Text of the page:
February 2007
The Promise and Perils of the Coming Multicore Revolution and Its Impact
John McCalpin, Advanced Micro Devices, Inc.
Chuck Moore, Advanced Micro Devices, Inc.
Phil Hester, Advanced Micro Devices, Inc.

Heterogeneous Architectures

It is straightforward to demonstrate that, assuming different resources have different costs, a homogeneous multicore chip cannot be optimal for a heterogeneous workload. Expansion of the design space to include heterogeneous processor cores adds many new degrees of freedom. Parameters that might vary across cores include:

  • Base ISA
  • ISA extensions
  • Cache size(s)
  • Frequency
  • Issue width
  • Out of Order capability

The myriad possibilities created by multiplying the homogeneous multicore design space by this extra set of degrees of freedom are both exciting and daunting.
Of course multicore processors will not be limited to containing CPUs. Given the widespread incorporation of three-dimensional graphics into mobile, client, and workstation systems, integration of graphics processing units (or portions of graphics processing units) onto the processor chip seems a natural evolution, as in AMD's announced "Fusion" initiative. Other types of non-CPU heterogeneous architectures may become logical choices in the future, but today none of the contenders appear to have the critical mass required to justify inclusion in high-volume processor products.

Too Many Cores

While the short-term expectation of 4-8 CPU cores per chip is exciting, the longer-term prospect of 32, 64, 128, 256 cores per chip raises additional challenging issues. During the peak of the RISC SMP market in the late 1990's, large (8p – 64p) systems were expensive and almost always shared. Individual users seldom had to worry about finding enough work to do to keep the CPUs busy. In contrast, the multicore processor chips of the near future will be inexpensive commodity products. An individual will be able to easily afford far more CPU cores than can easily be occupied using traditional "task parallelism" (occupying the CPUs running independent single-threaded jobs). In 2004, for example, a heavily-configured 2-socket server based on AMD or Intel single-core processors typically sold for $5,000 to $6,000, allowing a scientist/engineer with a $50,000 budget to purchase approximately eight servers (16 cores) plus adequate storage and networking equipment. Since the explosion in popularity of such systems beginning around the year 2000, many users have found that these small clusters could be fully occupied running independent serial jobs, or jobs parallelized only within a single server (using OpenMP or explicit threads). Assuming that vendors deliver at approximately the same price points, 16-core processor chips will provide 256 cores for the same budget. Few scientific/engineering users have such large numbers of independent jobs (typically generated by parameter surveys, sensitivity analyses, or statistical ensembles) and do not consider such throughput improvements a substitute for improving single-job performance. Clearly, the prospect of a 128-core chip providing 2048 threads for a $50,000 budget calls for a fundamental change in the way most users think about how to program and use computers. There is therefore a huge burden on the developers of multicore processors to make it much easier to exploit the multiple cores to accelerate single jobs as well as a huge opportunity for computing users to gain competitive advantage if they are able to exploit this parallelism ahead of their competition.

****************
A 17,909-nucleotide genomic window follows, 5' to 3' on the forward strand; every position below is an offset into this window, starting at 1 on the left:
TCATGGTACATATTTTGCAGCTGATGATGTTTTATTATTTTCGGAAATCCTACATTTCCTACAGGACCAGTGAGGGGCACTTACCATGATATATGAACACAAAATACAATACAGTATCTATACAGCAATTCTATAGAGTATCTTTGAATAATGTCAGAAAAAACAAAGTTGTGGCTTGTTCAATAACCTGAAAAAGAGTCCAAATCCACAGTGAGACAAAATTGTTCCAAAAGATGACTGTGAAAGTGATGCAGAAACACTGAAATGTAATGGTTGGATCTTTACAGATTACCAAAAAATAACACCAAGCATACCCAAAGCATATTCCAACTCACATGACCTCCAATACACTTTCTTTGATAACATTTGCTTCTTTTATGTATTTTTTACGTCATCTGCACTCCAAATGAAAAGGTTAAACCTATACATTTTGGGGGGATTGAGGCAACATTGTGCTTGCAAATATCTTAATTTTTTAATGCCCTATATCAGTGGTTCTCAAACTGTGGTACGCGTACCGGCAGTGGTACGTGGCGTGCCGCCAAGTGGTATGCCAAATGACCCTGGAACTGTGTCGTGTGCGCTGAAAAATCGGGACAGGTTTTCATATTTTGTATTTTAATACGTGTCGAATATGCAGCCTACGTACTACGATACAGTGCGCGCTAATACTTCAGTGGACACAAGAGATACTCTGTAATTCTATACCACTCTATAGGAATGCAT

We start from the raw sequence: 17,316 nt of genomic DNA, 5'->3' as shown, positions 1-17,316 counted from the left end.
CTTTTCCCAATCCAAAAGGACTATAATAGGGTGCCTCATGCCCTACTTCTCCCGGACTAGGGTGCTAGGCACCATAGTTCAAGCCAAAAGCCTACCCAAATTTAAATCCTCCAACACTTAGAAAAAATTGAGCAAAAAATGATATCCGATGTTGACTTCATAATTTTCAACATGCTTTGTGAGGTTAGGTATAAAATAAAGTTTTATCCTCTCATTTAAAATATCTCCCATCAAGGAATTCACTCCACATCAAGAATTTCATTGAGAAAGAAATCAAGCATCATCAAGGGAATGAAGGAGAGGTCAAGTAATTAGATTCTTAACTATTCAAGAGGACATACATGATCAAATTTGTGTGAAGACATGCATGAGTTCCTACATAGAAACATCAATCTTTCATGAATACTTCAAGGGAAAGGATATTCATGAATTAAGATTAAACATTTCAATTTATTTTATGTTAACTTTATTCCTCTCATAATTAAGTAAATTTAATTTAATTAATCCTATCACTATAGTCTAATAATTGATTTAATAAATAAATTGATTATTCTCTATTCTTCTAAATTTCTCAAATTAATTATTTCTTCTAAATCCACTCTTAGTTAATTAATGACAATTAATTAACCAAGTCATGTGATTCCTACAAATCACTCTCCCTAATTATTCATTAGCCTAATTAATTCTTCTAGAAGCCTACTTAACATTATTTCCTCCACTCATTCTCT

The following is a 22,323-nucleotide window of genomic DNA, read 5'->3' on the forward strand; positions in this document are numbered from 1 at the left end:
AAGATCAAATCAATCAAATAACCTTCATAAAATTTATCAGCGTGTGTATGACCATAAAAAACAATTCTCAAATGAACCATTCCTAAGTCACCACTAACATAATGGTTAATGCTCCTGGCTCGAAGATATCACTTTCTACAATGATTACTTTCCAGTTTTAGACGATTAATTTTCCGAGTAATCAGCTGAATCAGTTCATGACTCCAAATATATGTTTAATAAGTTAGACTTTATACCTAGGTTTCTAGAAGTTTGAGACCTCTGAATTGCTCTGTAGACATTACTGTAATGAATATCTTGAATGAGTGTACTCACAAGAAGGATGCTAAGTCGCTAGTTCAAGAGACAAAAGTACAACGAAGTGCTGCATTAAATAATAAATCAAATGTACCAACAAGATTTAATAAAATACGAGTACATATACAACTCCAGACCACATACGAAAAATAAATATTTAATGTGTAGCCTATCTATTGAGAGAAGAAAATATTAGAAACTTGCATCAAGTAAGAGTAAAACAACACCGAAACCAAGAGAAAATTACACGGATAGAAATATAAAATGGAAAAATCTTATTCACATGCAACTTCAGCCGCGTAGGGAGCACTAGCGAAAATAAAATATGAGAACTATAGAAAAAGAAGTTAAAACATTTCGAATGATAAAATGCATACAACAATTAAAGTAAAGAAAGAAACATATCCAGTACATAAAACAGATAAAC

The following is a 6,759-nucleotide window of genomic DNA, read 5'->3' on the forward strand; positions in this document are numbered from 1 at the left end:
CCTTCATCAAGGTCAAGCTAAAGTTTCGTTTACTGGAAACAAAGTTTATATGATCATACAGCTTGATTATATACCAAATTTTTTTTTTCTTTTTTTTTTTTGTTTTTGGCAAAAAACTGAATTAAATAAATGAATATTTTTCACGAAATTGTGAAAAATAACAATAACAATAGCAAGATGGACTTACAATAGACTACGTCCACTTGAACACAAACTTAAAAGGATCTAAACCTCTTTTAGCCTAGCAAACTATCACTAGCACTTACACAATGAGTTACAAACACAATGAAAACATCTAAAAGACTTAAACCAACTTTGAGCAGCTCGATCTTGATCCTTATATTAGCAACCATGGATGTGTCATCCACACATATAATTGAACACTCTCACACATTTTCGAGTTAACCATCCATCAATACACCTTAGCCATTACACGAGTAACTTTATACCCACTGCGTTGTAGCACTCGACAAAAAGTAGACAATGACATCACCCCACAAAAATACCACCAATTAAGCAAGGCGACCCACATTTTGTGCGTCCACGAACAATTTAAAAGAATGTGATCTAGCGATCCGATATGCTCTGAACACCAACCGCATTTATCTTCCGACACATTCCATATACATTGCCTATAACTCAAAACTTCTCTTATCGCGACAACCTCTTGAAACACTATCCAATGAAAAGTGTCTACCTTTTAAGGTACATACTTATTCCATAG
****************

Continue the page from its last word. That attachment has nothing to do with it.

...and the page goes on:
What about Bandwidth?

The flexibility allowed by multicore implementations, along with the quadratic or cubic reduction of power consumption with frequency, will allow the development of processor chips with dramatically more compute capability than current chips. Sustainable memory bandwidth, on the other hand, is improving at a significantly slower rate. DRAM technology has improved its performance primarily through increased pipelining and this approach is reaching its practical limits. Power consumption associated with driving DRAM commands and data, consuming data from the DRAMs, and transmitting/receiving data and probe/snoop traffic to/from other chips are growing to be non-trivial components of the bulk power usage. As noted above, historical data suggests that systems supporting less than about 0.5 GB/s main memory bandwidth per GFLOP/s of peak floating point capability are significantly less successful in the marketplace. Looking forward to, for example, eight cores with four floating point operations per cycle per core at 3 GHz, it is clear that 100 GFLOPS (peak) chips are not a distant dream but a logical medium-term extrapolation. On the other hand, sustaining 50 GB/s of memory bandwidth per processor chip looks extremely expensive. Even if DDR2/3 DRAM technology offers data transfer rates of 1600 MHz (12.8 GB/s per 64-bit channel), actually sustaining the desired levels of memory bandwidth will require many channels (probably eight channels for 102.4 GB/s peak bandwidth), meaning at least eight DIMMs (which can easily be more memory than desired), and will require on the order of 40 outstanding cache misses to reach 50% utilization. (Assuming 50 ns memory latency, the latency-bandwidth product for 102.4 GB/s is 5120 Bytes, or 80 cache lines at 64 Bytes each. So it will require approximately 40 concurrent cache line transfers to reach the target 50 GB/s sustained bandwidth.)

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Reference this article
McCalpin, J., Moore, C., Hester, P. "The Role of Multicore Processors in the Evolution of General-Purpose Computing," CTWatch Quarterly, Volume 3, Number 1, February 2007. http://www.ctwatch.org/quarterly/articles/2007/02/the-role-of-multicore-processors-in-the-evolution-of-general-purpose-computing/

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